Thank goodness for Trent Crimm’s timely entrance, which allows Roy to at least redirect his anger toward someone he doesn’t have to directly work with. But as fun as Roy’s trademark anger is (Jamie: “It’s actually quite funny when he yells at other people, innit?”), the laughs are soon tempered by Trent’s truly earnest attempts to intermingle with the team. It’s towards the episode’s end that we learn the reasoning behind Roy’s greater-than-normal vitriol: Trent wrote an insulting article about Roy many years earlier at the beginning of his Premier League career, one that hurt badly enough that Roy proceeded to carry it in his wallet decades later (note: please don’t do this, it’s not good for one’s mental health). One of the hallmarks of this series is we get to see the power of empathy, often by way of a genuine apology. “I thought I was being edgy,” a regretful Trent tells Roy. “All I really did was look for the worst in people. I’m sorry.” His candor snuffs out the fuse on Roy’s resentment time bomb, because if there’s one thing that Ted Lasso sets out to do, it’s to remind us all that insight into another person’s humanity, even that of your perceived enemy, is the fastest way to emerge from the fog of hurt and anger.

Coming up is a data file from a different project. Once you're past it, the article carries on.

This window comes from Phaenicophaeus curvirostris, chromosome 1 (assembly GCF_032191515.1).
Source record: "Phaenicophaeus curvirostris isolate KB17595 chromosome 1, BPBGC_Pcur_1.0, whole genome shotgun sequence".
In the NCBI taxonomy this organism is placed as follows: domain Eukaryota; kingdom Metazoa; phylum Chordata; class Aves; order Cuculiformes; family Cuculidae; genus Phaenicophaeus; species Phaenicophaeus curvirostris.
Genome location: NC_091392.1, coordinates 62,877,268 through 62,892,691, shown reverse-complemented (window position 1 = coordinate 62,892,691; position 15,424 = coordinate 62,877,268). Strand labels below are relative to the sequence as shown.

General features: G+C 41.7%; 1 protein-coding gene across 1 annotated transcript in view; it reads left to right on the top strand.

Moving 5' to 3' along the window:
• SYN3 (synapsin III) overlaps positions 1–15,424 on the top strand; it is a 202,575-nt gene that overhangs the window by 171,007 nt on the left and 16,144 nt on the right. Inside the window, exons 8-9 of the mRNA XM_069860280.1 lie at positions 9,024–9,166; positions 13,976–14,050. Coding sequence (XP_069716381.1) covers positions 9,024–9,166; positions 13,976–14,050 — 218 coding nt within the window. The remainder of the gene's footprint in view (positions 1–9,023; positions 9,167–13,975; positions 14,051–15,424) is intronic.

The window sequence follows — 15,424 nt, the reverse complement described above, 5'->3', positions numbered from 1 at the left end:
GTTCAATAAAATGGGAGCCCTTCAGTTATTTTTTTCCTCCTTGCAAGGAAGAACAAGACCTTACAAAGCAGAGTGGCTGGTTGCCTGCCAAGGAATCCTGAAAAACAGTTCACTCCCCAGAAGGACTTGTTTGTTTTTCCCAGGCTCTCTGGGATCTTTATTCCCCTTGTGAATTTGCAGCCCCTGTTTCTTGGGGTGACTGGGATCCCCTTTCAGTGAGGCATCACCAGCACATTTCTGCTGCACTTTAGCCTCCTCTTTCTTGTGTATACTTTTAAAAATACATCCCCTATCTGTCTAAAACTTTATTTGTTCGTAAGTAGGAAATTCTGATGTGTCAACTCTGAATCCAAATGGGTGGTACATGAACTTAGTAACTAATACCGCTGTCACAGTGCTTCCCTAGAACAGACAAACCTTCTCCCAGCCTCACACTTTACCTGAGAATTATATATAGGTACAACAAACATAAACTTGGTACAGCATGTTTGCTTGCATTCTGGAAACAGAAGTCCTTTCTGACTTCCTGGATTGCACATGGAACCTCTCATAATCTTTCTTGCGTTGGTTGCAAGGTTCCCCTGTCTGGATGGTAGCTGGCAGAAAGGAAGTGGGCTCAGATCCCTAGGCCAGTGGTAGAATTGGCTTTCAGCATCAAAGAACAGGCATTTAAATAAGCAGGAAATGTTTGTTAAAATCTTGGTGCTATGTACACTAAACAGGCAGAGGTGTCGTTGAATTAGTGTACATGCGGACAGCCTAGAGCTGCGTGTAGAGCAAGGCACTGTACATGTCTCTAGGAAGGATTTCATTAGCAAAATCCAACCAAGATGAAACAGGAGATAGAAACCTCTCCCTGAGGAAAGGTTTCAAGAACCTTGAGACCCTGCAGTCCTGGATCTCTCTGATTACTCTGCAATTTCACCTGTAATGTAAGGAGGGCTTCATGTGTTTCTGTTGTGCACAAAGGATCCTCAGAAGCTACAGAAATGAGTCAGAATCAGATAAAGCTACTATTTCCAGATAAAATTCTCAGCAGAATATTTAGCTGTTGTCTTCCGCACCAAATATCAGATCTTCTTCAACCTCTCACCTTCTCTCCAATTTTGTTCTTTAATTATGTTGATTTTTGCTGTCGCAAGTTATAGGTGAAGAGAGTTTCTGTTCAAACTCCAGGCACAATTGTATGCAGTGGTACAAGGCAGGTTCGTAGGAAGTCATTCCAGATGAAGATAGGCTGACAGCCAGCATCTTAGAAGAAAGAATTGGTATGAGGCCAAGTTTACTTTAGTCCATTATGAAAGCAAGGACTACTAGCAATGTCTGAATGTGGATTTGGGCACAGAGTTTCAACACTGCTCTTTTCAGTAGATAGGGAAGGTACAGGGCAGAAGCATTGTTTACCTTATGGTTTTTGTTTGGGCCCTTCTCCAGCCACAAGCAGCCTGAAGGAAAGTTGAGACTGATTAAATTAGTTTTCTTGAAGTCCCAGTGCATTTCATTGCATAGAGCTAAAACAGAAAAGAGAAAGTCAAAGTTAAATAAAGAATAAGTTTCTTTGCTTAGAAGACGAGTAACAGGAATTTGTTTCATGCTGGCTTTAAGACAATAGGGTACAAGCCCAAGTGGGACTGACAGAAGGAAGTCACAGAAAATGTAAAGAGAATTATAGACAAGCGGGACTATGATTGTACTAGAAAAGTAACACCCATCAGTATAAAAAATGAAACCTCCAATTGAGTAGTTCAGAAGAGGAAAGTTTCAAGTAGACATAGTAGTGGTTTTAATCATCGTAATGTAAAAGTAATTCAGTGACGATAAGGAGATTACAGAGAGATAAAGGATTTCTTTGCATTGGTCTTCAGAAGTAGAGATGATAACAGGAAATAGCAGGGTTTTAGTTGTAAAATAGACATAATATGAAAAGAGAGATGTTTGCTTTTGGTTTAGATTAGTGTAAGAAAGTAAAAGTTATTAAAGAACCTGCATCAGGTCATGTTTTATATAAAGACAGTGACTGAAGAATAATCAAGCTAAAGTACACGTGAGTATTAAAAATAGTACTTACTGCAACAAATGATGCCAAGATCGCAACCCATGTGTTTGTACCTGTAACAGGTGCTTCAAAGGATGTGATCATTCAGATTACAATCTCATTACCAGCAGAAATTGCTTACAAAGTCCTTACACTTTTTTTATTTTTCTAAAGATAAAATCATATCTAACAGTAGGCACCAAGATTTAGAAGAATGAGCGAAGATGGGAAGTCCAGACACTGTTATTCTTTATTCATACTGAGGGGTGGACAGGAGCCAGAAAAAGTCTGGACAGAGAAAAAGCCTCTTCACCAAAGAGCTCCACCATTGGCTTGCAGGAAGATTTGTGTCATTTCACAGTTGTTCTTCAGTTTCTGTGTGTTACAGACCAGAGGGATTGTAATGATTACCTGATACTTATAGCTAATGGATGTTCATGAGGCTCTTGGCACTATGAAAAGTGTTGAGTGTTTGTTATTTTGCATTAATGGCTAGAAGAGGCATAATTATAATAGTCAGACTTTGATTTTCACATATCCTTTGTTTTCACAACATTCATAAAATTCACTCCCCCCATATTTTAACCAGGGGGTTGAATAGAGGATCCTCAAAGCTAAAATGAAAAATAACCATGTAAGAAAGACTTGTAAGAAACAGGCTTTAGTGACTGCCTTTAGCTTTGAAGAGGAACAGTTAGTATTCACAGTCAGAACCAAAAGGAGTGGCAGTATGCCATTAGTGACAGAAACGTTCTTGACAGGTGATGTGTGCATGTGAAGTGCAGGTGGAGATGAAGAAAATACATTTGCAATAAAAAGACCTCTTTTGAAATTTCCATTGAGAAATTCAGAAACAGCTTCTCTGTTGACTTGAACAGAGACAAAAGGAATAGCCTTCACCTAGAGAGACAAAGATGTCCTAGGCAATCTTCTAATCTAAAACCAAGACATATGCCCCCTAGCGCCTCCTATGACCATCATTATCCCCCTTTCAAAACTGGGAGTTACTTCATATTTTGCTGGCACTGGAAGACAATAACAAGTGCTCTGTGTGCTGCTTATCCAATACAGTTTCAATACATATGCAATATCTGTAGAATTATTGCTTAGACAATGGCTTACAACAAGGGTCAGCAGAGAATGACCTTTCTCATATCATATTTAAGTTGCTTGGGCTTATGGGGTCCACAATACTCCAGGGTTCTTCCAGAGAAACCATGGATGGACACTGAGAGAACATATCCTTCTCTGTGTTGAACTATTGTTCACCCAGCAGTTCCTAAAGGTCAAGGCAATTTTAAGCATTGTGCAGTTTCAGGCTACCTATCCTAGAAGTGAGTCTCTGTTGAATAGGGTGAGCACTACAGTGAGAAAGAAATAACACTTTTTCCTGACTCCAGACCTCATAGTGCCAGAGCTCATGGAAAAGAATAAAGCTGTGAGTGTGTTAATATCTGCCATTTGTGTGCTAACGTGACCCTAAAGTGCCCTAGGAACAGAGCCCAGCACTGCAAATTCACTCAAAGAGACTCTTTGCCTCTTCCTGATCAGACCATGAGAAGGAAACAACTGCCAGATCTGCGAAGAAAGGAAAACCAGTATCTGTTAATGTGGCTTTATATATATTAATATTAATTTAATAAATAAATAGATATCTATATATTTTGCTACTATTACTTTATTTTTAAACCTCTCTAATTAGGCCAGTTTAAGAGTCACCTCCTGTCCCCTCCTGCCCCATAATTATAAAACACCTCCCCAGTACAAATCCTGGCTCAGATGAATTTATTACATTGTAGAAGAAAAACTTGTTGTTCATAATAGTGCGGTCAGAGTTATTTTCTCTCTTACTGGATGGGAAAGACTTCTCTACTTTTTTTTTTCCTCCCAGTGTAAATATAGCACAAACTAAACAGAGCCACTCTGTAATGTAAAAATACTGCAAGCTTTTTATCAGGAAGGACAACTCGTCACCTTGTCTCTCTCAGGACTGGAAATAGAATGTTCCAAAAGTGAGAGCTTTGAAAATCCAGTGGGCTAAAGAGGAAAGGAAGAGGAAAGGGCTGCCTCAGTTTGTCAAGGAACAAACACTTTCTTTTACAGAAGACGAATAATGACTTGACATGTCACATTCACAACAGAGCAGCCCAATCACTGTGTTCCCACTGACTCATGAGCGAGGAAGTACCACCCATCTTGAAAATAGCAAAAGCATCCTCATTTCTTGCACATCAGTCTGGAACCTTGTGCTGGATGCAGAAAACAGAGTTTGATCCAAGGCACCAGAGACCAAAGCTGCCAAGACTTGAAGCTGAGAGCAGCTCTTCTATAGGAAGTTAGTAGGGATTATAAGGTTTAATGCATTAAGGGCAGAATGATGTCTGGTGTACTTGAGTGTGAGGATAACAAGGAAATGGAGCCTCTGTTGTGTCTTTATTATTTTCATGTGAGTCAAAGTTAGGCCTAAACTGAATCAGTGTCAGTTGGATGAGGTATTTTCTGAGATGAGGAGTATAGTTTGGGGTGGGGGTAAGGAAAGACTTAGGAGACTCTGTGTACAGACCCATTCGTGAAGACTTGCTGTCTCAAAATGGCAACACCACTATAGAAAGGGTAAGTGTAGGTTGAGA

Trent’s arrival might have been the big news of the week were it not for the central conflict surrounding Zava (Maximilian Osinski), a hot shot striker with an indeterminate accent (apparently on purpose, per IndieWire) and a terrible attitude. It’s no wonder that he and Rupert develop a rapport. We get some additional insight into Rupert’s bloodsucking ways, including what sounds like a knack for love bombing when Rebecca finally gives the backstory of how they met. The idea of him getting his way once again spurs her into action, but she lacks the pull for a one-on-one with Zava. Worse yet, she bumps into Rupert, and because he’s incapable of merely winning but must also draw blood in the process, he responds to her question about his shifting team loyalty in the most insidious way possible: